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Friday January 28th

UNC system considered a ‘military-friendly’ place

Kristi McNair, a journalism major from Okinawa, Japan, sits in her Army ROTC uniform in the Student Union. DTH/Lauren McCay
Buy Photos Kristi McNair, a journalism major from Okinawa, Japan, sits in her Army ROTC uniform in the Student Union. DTH/Lauren McCay

A national magazine recently recognized four UNC-system schools for their military programs, making the UNC system one of the most “military friendly” public university systems in the country.

East Carolina University, UNC-Wilmington, N.C. Central University and Western Carolina University were named in G.I. Jobs’ ranking of military-friendly schools, a publication devoted to helping service men and women find careers after the military.

The list, put out annually, is based on a survey that evaluates certifications, programs and benefits offered to the military at universities, such as outreach programs, scholarships and discounts provided to active duty, veterans and military spouses, said Dan Fazio, managing editor for G.I. Jobs.

Other public university systems with multiple schools on this year’s list include those in Pennsylvania and New York, Fazio said.

The four universities recognized from the UNC system accept the GI Bill to help pay for tuition and also have programs to enhance the relationship between the university and the military. Three of the four have ROTC programs.

Kimrey Rhinehardt, vice president for federal relations for the UNC system, said a systemwide tuition policy allows active duty military and their families stationed in North Carolina to qualify for in-state tuition.

 Maj. Megan Mangan, recruiting operations officer for an ROTC partnership between Duke University and NCCU, said the way the program is designed could have contributed to NCCU’s recognition.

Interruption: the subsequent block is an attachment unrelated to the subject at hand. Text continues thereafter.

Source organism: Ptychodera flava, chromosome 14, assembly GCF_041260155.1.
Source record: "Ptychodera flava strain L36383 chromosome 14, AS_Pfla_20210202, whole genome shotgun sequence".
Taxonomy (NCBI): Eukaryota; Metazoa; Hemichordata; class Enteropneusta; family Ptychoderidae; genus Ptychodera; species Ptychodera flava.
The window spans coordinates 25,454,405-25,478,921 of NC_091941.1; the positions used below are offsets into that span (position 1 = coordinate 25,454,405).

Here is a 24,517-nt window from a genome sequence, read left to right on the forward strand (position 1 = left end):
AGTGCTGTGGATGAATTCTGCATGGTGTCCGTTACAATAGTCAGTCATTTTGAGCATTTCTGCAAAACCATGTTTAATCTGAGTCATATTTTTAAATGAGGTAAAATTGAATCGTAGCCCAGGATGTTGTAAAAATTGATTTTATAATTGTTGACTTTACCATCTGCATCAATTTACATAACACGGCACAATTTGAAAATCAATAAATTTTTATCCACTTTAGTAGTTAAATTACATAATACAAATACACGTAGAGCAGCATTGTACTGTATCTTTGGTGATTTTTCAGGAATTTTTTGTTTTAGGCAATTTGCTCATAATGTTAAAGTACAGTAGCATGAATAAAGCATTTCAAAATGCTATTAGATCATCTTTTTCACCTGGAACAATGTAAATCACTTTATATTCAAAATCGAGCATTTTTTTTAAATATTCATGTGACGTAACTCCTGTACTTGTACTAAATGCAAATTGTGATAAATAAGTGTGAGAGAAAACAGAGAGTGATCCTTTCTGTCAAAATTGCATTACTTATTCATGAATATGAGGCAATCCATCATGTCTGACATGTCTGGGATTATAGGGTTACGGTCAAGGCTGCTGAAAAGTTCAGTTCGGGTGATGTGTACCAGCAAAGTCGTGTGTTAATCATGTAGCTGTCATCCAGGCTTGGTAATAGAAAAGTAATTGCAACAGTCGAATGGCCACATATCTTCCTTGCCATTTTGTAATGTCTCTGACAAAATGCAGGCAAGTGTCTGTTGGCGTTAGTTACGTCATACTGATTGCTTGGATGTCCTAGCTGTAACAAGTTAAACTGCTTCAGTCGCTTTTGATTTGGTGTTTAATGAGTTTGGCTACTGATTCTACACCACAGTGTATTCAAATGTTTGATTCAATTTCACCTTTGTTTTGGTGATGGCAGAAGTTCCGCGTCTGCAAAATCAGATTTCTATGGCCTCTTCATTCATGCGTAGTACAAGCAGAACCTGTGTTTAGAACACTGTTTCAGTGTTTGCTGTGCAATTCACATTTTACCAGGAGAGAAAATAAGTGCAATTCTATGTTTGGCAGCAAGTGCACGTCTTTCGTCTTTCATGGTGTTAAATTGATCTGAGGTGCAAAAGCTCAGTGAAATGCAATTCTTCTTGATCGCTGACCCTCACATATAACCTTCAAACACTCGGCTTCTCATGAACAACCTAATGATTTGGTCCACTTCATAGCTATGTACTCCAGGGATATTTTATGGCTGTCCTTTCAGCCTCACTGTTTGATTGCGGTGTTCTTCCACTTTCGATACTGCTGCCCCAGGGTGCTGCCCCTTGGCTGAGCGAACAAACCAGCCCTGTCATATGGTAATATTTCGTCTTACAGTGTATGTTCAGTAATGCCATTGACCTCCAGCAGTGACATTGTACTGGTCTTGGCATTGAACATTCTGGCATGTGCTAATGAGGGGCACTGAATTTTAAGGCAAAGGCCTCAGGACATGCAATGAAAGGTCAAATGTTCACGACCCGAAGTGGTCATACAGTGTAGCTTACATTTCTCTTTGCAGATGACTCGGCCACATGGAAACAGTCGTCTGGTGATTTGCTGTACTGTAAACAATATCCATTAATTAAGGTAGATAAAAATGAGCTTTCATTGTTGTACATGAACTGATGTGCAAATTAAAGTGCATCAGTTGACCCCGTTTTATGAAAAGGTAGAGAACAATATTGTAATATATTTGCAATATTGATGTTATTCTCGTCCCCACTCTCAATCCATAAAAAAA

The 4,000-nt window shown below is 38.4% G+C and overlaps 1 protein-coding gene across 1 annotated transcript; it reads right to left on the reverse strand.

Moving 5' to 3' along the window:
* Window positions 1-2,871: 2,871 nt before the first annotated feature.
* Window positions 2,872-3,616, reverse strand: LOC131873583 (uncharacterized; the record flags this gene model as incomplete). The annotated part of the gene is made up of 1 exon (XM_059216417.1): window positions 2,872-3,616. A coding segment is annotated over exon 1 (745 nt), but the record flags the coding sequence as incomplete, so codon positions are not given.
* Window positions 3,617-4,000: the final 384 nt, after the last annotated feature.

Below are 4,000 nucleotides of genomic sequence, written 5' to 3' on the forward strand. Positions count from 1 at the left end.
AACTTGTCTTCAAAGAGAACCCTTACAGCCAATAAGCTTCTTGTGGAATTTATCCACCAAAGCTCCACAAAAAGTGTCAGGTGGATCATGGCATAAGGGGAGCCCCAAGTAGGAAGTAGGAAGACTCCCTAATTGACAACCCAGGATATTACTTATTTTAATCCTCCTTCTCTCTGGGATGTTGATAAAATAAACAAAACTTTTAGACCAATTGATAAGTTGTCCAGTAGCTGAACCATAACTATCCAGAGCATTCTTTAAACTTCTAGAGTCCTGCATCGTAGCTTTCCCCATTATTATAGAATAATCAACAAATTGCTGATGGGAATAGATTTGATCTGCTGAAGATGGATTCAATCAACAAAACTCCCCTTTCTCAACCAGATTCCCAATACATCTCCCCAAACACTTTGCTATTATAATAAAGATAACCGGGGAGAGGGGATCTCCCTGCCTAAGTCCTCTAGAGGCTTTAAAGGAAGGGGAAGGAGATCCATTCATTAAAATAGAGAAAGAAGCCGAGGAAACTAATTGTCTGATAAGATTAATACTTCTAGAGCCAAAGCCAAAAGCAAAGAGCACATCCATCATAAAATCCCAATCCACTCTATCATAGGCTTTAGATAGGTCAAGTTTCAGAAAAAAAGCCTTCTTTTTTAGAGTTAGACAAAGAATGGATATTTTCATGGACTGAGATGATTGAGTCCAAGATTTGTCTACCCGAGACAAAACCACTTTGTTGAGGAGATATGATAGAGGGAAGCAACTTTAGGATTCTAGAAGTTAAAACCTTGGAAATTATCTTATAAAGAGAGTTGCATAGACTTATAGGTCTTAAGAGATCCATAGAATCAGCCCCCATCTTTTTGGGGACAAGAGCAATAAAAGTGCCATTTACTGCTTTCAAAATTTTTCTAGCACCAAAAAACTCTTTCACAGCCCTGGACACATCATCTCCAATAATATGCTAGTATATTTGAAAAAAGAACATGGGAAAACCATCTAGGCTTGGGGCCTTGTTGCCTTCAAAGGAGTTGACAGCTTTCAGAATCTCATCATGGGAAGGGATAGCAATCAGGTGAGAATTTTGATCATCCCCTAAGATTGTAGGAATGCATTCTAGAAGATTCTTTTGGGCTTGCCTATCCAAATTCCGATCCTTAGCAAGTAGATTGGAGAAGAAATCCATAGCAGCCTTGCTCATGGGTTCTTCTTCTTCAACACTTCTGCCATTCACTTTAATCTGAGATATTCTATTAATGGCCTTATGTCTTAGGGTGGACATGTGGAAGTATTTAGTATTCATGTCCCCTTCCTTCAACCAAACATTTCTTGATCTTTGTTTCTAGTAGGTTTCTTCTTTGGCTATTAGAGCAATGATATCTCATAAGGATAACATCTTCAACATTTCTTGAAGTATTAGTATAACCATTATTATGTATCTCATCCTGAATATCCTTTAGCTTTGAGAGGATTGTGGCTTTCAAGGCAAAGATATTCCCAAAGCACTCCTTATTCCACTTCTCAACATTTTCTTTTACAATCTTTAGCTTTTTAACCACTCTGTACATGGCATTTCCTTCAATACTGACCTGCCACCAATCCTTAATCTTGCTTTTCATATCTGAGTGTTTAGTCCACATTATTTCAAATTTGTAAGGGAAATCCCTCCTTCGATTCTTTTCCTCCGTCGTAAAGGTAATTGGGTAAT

The partnership allows students to be part of a diverse group, which adds a depth that other programs can’t offer, Mangan said.

Jeff Netznik, military outreach associate director at ECU, said ECU’s proximity to bases such as the U.S. Coast Guard Air Station Elizabeth City and naval and marine base Camp Lejeune promote interaction with the military population.

ECU offers classes on base that count for university credit and online classes that members of the military can take from anywhere. Netznik said he travels to the bases four days a week.

The online program offers more than 60 degrees and certificates and has a higher rate of participation than the traditional classes, Netznik said.

“With our online programs we can pretty much cover the whole state of N.C.,” he said. “We let them know we’re available.”

WCU offers credit for technical experience gained in the field. WCU will give credit in its emergency medical care program for skills learned as a U.S. Army Special Forces medic.

The program sets WCU apart from most schools, said Chuck Gross, director of military education at WCU.

“One of those guys can come to Western having never attended college and have 56 credit hours to start,” Gross said.

Despite all this, Rhinehardt said the UNC system sees military relations as a place where universities can improve.

“You cannot look at the future of North Carolina without factoring in the military presence,” she said.


Contact the State & National Editor at stntdesk@unc.edu.

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